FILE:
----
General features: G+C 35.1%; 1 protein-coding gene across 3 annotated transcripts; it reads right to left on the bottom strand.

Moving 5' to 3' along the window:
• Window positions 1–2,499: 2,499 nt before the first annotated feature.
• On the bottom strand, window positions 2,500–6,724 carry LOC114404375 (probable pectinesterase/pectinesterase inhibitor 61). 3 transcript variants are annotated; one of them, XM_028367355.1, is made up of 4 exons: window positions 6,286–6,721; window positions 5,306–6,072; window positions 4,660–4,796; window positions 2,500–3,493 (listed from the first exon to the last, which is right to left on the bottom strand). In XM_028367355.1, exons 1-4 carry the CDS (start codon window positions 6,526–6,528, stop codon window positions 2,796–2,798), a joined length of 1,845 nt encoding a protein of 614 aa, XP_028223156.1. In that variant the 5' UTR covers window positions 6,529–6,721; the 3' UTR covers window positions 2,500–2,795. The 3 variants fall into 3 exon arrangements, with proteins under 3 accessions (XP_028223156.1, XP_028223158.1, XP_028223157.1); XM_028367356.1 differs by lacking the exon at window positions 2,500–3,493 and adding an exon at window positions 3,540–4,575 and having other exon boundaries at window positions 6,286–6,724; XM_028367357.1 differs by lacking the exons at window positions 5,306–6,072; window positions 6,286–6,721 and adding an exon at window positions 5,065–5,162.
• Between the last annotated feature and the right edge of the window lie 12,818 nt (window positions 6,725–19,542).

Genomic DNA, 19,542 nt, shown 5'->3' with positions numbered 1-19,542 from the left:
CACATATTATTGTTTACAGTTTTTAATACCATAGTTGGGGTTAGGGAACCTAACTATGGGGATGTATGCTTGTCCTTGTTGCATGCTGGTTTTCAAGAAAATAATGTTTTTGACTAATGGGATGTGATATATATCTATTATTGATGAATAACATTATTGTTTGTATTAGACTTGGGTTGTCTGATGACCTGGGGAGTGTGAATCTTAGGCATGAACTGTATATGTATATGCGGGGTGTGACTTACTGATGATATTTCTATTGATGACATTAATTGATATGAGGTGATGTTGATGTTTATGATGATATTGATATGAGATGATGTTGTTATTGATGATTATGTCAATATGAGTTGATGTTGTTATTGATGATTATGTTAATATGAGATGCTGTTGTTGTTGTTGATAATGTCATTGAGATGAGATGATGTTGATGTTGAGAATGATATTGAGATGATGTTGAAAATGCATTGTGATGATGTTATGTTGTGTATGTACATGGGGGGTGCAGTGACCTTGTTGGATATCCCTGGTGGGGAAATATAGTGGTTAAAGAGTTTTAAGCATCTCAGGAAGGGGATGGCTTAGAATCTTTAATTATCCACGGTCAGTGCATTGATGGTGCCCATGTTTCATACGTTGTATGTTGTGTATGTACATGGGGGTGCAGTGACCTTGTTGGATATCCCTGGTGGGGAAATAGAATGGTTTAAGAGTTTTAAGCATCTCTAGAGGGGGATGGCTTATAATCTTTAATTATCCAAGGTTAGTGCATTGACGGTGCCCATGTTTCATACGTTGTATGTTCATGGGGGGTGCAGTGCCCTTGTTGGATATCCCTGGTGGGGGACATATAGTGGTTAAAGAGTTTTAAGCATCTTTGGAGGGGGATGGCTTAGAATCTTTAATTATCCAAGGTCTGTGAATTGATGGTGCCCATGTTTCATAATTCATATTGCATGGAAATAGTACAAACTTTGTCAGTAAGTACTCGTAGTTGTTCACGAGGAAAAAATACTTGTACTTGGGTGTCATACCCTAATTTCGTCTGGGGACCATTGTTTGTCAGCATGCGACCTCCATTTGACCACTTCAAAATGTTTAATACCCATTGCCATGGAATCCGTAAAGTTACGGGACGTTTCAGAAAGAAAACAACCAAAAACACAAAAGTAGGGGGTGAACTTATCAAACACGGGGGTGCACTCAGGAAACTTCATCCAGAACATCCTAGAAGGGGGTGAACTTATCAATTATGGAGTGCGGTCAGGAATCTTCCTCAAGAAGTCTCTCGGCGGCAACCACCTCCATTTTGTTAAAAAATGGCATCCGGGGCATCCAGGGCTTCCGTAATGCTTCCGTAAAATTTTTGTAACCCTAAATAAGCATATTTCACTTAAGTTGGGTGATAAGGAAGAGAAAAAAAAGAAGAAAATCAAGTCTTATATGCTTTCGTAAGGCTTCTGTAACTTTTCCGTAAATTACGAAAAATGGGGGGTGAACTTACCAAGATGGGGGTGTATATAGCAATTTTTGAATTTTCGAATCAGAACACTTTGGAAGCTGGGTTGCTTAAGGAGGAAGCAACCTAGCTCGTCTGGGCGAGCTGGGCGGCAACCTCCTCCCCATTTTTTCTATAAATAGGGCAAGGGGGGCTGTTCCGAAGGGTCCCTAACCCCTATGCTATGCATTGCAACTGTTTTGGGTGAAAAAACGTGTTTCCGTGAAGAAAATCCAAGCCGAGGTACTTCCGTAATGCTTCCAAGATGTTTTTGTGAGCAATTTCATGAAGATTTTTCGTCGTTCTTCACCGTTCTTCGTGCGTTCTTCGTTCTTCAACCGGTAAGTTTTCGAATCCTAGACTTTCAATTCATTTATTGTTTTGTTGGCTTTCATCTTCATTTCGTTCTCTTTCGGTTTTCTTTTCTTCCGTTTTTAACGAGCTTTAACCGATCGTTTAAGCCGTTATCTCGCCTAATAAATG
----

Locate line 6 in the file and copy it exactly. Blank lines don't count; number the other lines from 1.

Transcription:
Genomic DNA, 19,542 nt, shown 5'->3' with positions numbered 1-19,542 from the left: